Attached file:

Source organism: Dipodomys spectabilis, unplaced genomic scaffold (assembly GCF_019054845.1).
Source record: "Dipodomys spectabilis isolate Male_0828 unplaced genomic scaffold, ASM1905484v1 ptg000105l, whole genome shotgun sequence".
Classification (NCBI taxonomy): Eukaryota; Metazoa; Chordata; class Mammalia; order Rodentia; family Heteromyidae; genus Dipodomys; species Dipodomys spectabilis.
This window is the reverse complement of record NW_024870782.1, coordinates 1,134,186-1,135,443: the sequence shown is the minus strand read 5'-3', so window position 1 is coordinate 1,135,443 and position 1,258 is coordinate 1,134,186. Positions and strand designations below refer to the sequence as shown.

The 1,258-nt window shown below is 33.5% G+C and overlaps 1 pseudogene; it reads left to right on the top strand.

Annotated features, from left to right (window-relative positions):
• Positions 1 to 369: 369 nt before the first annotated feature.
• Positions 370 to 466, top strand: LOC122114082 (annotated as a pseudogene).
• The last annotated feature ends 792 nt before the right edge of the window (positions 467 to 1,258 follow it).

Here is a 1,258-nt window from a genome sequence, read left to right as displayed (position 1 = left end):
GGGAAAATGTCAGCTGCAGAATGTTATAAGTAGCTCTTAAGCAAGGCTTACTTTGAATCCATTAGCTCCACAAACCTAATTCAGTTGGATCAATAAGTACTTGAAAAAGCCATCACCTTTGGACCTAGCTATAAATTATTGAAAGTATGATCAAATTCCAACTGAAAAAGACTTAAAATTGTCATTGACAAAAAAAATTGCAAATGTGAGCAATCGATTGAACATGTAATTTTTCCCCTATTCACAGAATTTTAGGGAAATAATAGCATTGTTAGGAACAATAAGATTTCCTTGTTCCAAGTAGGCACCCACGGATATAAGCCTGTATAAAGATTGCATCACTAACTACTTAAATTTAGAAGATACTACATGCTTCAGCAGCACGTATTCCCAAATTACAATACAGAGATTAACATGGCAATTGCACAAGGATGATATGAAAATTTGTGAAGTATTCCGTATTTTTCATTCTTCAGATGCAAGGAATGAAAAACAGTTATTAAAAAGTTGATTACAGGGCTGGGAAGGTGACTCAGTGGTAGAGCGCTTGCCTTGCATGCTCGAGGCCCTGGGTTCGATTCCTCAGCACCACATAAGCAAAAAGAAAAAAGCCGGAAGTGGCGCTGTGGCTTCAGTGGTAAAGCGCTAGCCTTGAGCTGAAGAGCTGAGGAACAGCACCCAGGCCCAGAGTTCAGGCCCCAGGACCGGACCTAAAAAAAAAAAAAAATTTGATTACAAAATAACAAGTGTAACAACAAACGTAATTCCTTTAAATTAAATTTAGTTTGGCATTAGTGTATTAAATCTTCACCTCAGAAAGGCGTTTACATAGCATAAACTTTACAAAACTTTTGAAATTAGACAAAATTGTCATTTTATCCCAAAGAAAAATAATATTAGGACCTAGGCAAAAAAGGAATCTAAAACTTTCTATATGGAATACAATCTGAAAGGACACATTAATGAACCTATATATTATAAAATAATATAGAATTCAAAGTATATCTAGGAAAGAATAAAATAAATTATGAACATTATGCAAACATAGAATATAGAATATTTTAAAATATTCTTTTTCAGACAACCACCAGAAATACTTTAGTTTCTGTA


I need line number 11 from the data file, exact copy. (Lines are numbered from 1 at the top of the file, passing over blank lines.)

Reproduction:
GGGAAAATGTCAGCTGCAGAATGTTATAAGTAGCTCTTAAGCAAGGCTTACTTTGAATCCATTAGCTCCACAAACCTAATTCAGTTGGATCAATAAGTACTTGAAAAAGCCATCACCTTTGGACCTAGCTATAAATTATTGAAAGTATGATCAAATTCCAACTGAAAAAGACTTAAAATTGTCATTGACAAAAAAAATTGCAAATGTGAGCAATCGATTGAACATGTAATTTTTCCCCTATTCACAGAATTTTAGGGAAATAATAGCATTGTTAGGAACAATAAGATTTCCTTGTTCCAAGTAGGCACCCACGGATATAAGCCTGTATAAAGATTGCATCACTAACTACTTAAATTTAGAAGATACTACATGCTTCAGCAGCACGTATTCCCAAATTACAATACAGAGATTAACATGGCAATTGCACAAGGATGATATGAAAATTTGTGAAGTATTCCGTATTTTTCATTCTTCAGATGCAAGGAATGAAAAACAGTTATTAAAAAGTTGATTACAGGGCTGGGAAGGTGACTCAGTGGTAGAGCGCTTGCCTTGCATGCTCGAGGCCCTGGGTTCGATTCCTCAGCACCACATAAGCAAAAAGAAAAAAGCCGGAAGTGGCGCTGTGGCTTCAGTGGTAAAGCGCTAGCCTTGAGCTGAAGAGCTGAGGAACAGCACCCAGGCCCAGAGTTCAGGCCCCAGGACCGGACCTAAAAAAAAAAAAAAATTTGATTACAAAATAACAAGTGTAACAACAAACGTAATTCCTTTAAATTAAATTTAGTTTGGCATTAGTGTATTAAATCTTCACCTCAGAAAGGCGTTTACATAGCATAAACTTTACAAAACTTTTGAAATTAGACAAAATTGTCATTTTATCCCAAAGAAAAATAATATTAGGACCTAGGCAAAAAAGGAATCTAAAACTTTCTATATGGAATACAATCTGAAAGGACACATTAATGAACCTATATATTATAAAATAATATAGAATTCAAAGTATATCTAGGAAAGAATAAAATAAATTATGAACATTATGCAAACATAGAATATAGAATATTTTAAAATATTCTTTTTCAGACAACCACCAGAAATACTTTAGTTTCTGTA